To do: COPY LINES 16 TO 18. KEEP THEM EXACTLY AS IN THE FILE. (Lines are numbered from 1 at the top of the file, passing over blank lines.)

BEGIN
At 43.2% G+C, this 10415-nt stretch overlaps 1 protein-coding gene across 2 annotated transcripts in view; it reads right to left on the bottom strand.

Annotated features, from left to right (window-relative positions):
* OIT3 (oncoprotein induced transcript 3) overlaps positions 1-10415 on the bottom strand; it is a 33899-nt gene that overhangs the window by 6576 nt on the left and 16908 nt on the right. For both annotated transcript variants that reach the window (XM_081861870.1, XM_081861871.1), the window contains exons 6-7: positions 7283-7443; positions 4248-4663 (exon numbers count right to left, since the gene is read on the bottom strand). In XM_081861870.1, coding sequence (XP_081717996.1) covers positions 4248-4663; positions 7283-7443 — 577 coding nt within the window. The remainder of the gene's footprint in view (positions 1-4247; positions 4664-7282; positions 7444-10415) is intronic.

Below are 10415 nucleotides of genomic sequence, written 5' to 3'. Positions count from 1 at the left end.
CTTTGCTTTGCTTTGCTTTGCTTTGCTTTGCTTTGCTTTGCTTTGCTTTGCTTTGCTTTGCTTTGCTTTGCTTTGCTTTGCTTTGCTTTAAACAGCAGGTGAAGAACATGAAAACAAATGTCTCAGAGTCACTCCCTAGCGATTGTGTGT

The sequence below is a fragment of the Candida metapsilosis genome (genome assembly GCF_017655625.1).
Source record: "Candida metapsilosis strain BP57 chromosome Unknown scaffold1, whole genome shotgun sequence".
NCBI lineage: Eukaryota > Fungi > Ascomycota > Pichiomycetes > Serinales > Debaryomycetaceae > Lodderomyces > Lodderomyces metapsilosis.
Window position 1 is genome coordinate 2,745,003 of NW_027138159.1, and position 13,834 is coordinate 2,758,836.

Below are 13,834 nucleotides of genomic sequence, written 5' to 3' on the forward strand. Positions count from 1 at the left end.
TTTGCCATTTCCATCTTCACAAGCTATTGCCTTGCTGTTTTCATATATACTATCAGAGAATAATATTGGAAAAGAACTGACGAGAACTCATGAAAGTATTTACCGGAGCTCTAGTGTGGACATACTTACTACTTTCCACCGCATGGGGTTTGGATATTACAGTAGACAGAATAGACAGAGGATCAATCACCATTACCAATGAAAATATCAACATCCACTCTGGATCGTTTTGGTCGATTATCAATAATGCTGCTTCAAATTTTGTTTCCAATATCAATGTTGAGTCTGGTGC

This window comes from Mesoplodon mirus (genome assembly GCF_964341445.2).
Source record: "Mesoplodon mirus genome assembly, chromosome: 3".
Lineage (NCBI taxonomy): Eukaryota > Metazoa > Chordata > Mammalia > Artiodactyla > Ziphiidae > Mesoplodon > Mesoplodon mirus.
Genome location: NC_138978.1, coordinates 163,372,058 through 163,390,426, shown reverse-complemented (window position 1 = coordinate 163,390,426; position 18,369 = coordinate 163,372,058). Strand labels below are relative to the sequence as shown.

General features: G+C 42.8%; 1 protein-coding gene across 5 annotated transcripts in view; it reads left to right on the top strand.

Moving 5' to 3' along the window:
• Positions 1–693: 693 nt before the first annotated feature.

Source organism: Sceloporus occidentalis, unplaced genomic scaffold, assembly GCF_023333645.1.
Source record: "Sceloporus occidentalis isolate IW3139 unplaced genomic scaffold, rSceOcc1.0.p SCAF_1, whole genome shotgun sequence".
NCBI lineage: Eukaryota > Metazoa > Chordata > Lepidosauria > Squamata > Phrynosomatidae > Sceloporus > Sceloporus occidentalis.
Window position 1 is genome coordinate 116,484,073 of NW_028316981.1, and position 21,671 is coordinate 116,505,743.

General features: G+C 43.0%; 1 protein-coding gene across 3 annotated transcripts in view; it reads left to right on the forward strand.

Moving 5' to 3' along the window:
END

General features: G+C 42.8%; 1 protein-coding gene across 5 annotated transcripts in view; it reads left to right on the top strand.

Moving 5' to 3' along the window:
• Positions 1–693: 693 nt before the first annotated feature.